To be sure, plenty of P3 projects are seen as successes. For example, Virginia's High Occupancy Toll lanes, which opened last year just outside Washington, D.C., were financed, designed and built by private firms, which will now operate them and collect tolls from drivers. Working with private partners allowed the state to complete the project far more quickly than it could have on its own, say advocates. Similarly, the $1 billion Port of Miami tunnel project, set to open next year, has been viewed as a largely successful public-private deal.
Still, there's a long list of P3s that turned out to be very bad for governments, cases in which public leaders failed to ask the right questions to ensure they were getting a good deal. These instances, in which governments ended up losing tens or hundreds of millions of dollars, provide a cautionary tale for anyone considering a P3. Given that history, and given the current enthusiasm for public-private partnerships, there's a basic question that states and localities ought to be asking: Are the deals accomplishing all they claim to?
When governments want to build a road, they typically use a process called design-bid-build: Engineers, working for the government or on a contract, design a project, and then construction firms bid for the right to build different pieces of it. Governments sell municipal bonds that allow them to borrow money cheaply to pay for the work. The system_at least theoretically_is intended to ensure that governments get the lowest price for building infrastructure.
With a P3, the design, financing, construction, operations and maintenance of a project can be rolled into one transaction. The deals are therefore incredibly complex. They are most common on major highway projects that cost hundreds of millions of dollars. Bidders are typically consortiums made up of major construction and financial firms.
Advocates for P3s say they make sense for four reasons. First, the contractors are involved in the engineering stage of a project, which means they can design features that will promote savings over a project's lifetime. Second, investors have their own money in the game, so they have a major incentive to come in on budget since every overrun eats into their profits. Third, because the deals include long-term maintenance components, they remove the temptation of governments to defer upkeep when times get tough. Fourth_and perhaps most important_governments can transfer risks to the private sector, such as the possibility that construction costs are higher or toll revenue is lower than expected.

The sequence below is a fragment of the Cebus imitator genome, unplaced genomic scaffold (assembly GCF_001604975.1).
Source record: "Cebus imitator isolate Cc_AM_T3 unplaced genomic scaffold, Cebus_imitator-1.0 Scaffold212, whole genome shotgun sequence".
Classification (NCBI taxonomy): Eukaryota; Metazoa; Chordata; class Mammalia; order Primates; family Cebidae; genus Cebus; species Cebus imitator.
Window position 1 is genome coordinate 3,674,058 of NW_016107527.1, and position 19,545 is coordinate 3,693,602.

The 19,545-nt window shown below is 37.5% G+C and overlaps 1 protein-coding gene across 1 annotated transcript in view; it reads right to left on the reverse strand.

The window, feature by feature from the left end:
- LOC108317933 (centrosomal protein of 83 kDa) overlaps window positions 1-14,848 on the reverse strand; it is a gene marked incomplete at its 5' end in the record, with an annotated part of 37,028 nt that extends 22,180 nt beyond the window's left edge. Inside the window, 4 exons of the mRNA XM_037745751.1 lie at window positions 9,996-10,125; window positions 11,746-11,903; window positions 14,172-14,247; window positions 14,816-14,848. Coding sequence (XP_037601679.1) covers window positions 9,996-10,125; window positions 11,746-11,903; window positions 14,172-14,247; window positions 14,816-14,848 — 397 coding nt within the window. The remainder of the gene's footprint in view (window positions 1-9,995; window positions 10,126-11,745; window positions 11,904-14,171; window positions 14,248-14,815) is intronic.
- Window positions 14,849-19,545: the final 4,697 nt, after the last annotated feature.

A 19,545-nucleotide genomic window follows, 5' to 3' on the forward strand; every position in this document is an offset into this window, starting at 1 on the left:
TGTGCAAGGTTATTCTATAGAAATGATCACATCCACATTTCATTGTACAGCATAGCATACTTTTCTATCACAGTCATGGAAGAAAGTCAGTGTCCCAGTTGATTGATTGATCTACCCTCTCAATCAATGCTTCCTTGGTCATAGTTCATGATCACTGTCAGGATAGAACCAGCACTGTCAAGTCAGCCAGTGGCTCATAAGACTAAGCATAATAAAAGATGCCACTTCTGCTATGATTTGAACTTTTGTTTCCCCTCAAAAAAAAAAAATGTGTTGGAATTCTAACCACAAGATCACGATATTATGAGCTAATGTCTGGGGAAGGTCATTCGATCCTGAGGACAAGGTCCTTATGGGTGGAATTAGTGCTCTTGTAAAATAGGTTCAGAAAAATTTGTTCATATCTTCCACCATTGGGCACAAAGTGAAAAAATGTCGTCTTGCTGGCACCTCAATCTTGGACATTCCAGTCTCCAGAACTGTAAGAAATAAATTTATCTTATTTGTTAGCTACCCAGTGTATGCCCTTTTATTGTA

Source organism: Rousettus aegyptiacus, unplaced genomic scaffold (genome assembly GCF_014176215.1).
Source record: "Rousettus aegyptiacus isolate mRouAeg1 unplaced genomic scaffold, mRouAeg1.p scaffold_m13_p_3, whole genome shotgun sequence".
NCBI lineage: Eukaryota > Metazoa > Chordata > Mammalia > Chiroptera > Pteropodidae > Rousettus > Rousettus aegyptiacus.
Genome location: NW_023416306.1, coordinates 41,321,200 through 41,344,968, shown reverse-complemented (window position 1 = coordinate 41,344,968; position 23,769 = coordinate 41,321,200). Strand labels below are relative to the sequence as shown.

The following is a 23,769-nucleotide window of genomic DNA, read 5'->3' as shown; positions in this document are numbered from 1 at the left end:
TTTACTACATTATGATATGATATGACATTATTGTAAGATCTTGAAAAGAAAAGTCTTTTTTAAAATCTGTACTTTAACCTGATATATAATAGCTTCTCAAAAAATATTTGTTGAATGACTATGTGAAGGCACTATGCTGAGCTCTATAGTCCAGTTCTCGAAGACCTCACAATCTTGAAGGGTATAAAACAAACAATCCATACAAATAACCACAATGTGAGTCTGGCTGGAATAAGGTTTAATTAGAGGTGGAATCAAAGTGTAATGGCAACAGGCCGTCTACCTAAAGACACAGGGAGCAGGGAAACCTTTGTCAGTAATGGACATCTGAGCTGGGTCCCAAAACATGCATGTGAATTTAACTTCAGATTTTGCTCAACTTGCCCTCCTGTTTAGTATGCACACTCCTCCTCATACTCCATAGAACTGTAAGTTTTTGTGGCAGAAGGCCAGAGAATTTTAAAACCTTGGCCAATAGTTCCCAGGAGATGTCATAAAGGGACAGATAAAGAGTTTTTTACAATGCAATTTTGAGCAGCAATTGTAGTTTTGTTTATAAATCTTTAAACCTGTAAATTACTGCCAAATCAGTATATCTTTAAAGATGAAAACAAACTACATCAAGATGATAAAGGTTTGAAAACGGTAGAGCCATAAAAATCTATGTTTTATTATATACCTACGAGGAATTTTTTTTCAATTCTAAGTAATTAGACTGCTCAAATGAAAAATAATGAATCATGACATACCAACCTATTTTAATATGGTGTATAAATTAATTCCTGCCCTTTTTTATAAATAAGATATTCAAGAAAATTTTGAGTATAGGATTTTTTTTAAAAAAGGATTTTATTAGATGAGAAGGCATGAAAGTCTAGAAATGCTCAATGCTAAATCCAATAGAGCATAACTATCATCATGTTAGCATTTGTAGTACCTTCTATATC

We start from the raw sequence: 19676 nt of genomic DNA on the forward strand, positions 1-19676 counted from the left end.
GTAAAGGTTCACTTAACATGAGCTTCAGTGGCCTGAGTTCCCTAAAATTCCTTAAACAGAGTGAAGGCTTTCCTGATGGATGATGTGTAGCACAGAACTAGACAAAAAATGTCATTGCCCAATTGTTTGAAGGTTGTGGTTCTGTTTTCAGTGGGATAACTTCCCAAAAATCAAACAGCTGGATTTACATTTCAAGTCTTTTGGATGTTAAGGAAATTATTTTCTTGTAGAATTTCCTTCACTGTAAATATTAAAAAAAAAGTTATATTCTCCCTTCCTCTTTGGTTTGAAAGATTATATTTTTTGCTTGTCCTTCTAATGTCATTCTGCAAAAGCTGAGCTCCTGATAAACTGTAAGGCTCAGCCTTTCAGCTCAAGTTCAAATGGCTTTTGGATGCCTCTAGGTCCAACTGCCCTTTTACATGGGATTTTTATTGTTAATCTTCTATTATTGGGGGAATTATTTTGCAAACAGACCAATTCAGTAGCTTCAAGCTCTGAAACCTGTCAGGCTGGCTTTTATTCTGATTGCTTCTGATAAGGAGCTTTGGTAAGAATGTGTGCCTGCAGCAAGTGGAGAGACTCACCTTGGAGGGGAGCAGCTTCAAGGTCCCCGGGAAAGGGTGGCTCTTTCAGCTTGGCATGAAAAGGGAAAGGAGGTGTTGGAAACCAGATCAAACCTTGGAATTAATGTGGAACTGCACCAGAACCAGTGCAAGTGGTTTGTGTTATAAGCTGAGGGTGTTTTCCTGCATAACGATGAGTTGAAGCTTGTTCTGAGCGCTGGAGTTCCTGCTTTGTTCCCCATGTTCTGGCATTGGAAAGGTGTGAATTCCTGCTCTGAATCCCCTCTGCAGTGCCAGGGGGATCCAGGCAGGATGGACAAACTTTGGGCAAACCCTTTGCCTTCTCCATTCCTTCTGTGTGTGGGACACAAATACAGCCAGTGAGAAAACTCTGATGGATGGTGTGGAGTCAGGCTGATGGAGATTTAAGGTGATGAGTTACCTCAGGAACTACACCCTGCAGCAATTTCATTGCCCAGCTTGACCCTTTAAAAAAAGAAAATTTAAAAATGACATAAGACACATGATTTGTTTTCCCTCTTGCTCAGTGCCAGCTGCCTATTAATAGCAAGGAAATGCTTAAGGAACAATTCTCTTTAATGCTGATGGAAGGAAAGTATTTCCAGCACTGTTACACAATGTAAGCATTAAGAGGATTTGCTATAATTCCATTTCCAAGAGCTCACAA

The deals gained traction in Europe and Australia before they became prominent here, largely because their citizens are used to higher taxes in general and toll roads specifically. Moreover, the deals are easier to pursue in other parts of the world, where governments have more central authority. And finally, the U.S. is somewhat unique in that it allows municipalities to borrow money extremely cheaply on their own.
But the big firms involved in P3s abroad have been gaining a foothold in the United States. A few projects emerged here in the early 1990s. But the deals really got attention in the mid-2000s, when Indiana and Chicago took upfront payments in exchange for long-term concessions that gave private-sector firms the ability to collect tolls for decades. Today, those types of deals are less in vogue. It's now considered by many to be fiscally imprudent to sacrifice stable, long-term revenue for a one-time payment used to fund short-term needs. Instead P3s are typically used to build new roads or lanes, generally through arrangements where private companies pay for construction and maintenance, and in exchange collect toll revenue.
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